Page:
Interview with Councilman Augusto Amador

Tuesday, 02 September 2014 14:38 Local Talk News Editor

Continuing our series of interviews with leaders in our area, Local Talk recently sat down with long time East Ward Councilman Augusto Amador.

Dhiren Shah: What made you run for city council again?

Augusto Amador: The motivation I had in 1998 when I first got elected is stronger than it was back then. There's a purpose and a plan when we get involved in politics. I always understood politics to be serving the public and having a vision for the community you represent. A lot has changed in the last 16 years, and I intend to continue to be as motivated today as I was in 1998 to realize that vision.

DS: Being on the council since 1998, who do you feel is your biggest accomplishment so far?

AA: Creating and maintaining the trust of the residents I represent in the East Ward for the last 16 years. That together with the physical changes that have taken place, the building of schools and rebuilding of parks, the project on Ferry Street. I won each election with over 50 percent of the vote, so people have a high trust in what I do.

DS: In the last election, you ran on Shavar Jeffries' slate, whereas most of the elected council was on Ras Baraka's slate. How can you avoid conflict with other council members?

AA: There is no conflict. We all are individuals with different philosophies and opinions and beliefs in politics and the way the city is going. I can work with anybody as long as we all have the interests of the residents of the city at heart. The fact that I supported Mr. Jeffries doesn't mean a thing, except that of the two candidates that were available for mayor, I made my choice. That doesn't necessarily mean that I'm not going to work with and support Mayor Baraka when there's a proposal that will benefit the residents I represent. The same goes for the council if there's a resolution or an ordinance that clearly supports the residents of the East Ward, I'd ask for their support and I'd do the same thing when it relates to their communities.

DS: As East Ward Councilman, what are your future plans for the ward?

AA: I want to continue to work very hard to build new schools, more green space along the river, expand the IBID area to improve on what we've done on Ferry Street, the strongest commercial corridor in the city of Newark, and at the same time continue to fight for lower taxes and reduce crime.

DS: Do you support what's being done with the soccer stadium across the river in Harrison?

AA: When the Red Bulls decided to come to an area around Newark, I have to tell you that before them we had the MetroStars, and the MetroStars at that time were trying to find a home. I showed them around the Ironbound area, including Ironbound Stadium. I was working with them very hard to see if we could locate them in Newark. There was difficulty in finding the right space. When the Red Bulls decided to go to Harrison right across the bridge, I welcomed them because the area I represent is a hotbed for soccer. So the connection was perfect. The residents of my community benefit from having a stadium so close. Also, people from there come to Newark to restaurants in the Ironbound.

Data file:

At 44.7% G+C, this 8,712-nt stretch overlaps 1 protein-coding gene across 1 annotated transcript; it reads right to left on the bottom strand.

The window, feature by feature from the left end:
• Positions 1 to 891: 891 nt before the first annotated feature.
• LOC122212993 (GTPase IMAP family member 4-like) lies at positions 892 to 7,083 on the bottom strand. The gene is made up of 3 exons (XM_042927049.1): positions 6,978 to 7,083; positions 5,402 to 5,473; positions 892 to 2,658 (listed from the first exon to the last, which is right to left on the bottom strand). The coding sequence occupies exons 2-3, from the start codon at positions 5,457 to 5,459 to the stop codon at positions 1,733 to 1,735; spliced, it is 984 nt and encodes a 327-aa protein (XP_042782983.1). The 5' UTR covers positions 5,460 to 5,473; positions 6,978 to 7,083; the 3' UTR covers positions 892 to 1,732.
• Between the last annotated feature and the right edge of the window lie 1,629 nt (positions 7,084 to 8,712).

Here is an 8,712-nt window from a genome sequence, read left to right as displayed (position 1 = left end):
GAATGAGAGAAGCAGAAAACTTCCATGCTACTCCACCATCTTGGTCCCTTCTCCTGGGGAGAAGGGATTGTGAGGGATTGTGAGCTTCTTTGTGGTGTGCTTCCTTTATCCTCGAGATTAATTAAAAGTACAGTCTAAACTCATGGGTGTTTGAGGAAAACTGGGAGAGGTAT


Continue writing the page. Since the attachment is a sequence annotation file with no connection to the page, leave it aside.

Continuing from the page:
DS: How are you going to spread the influence of soccer throughout the city?

AA: I'm happy that the World Cup raised the consciousness level of the residents of the city to the importance of soccer, especially the kids. We have a large number of youngsters playing soccer in the East Ward. I hope to be able to make the administration understand that soccer is not only a cheap sport, but it's also a sport not as dangerous as football or hockey. My responsibility will be to make sure that the administration brings it to communities outside of the Ironbound. From what I understand, the administration is looking to do that.

DS: What is the biggest issue in the city right now?

AA: There are two big issues, and they interact. Crime and education. Until we find a happy medium to address this problem with education where we can provide better education to our youngsters and build generations of residents who can take over the jobs we have available in this city, we're not going to be able to fight the problem with crime. Crime is not just a police issue, even though it has to be dealt with by the police. It's also an education and poverty related issue. Until we deal with education first, and then poverty, we're not going to be able to solve the issues with crime. I hope enough leaders in the city have the sensitivity to understand this and not address the issue of crime just from one perspective of fighting crime through the police department.